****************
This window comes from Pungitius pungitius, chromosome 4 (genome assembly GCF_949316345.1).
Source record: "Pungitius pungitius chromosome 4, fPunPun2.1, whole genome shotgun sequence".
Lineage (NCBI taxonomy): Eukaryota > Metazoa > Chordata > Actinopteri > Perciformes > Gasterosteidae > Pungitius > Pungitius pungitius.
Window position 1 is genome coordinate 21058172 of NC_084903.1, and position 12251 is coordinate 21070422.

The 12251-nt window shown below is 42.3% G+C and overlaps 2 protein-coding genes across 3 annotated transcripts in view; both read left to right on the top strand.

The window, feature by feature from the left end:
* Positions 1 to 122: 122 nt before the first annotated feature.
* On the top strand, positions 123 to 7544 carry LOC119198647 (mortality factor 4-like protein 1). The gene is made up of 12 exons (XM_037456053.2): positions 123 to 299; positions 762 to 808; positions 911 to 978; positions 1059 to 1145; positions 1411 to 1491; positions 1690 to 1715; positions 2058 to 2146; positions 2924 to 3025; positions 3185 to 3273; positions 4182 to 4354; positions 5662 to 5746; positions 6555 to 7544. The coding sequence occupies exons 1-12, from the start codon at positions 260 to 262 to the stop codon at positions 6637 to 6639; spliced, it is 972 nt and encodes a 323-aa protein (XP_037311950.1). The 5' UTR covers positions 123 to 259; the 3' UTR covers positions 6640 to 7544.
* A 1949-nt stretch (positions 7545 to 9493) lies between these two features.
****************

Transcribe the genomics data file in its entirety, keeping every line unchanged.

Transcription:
This window comes from Pungitius pungitius, chromosome 4 (genome assembly GCF_949316345.1).
Source record: "Pungitius pungitius chromosome 4, fPunPun2.1, whole genome shotgun sequence".
Lineage (NCBI taxonomy): Eukaryota > Metazoa > Chordata > Actinopteri > Perciformes > Gasterosteidae > Pungitius > Pungitius pungitius.
Window position 1 is genome coordinate 21058172 of NC_084903.1, and position 12251 is coordinate 21070422.

The 12251-nt window shown below is 42.3% G+C and overlaps 2 protein-coding genes across 3 annotated transcripts in view; both read left to right on the top strand.

The window, feature by feature from the left end:
* Positions 1 to 122: 122 nt before the first annotated feature.
* On the top strand, positions 123 to 7544 carry LOC119198647 (mortality factor 4-like protein 1). The gene is made up of 12 exons (XM_037456053.2): positions 123 to 299; positions 762 to 808; positions 911 to 978; positions 1059 to 1145; positions 1411 to 1491; positions 1690 to 1715; positions 2058 to 2146; positions 2924 to 3025; positions 3185 to 3273; positions 4182 to 4354; positions 5662 to 5746; positions 6555 to 7544. The coding sequence occupies exons 1-12, from the start codon at positions 260 to 262 to the stop codon at positions 6637 to 6639; spliced, it is 972 nt and encodes a 323-aa protein (XP_037311950.1). The 5' UTR covers positions 123 to 259; the 3' UTR covers positions 6640 to 7544.
* A 1949-nt stretch (positions 7545 to 9493) lies between these two features.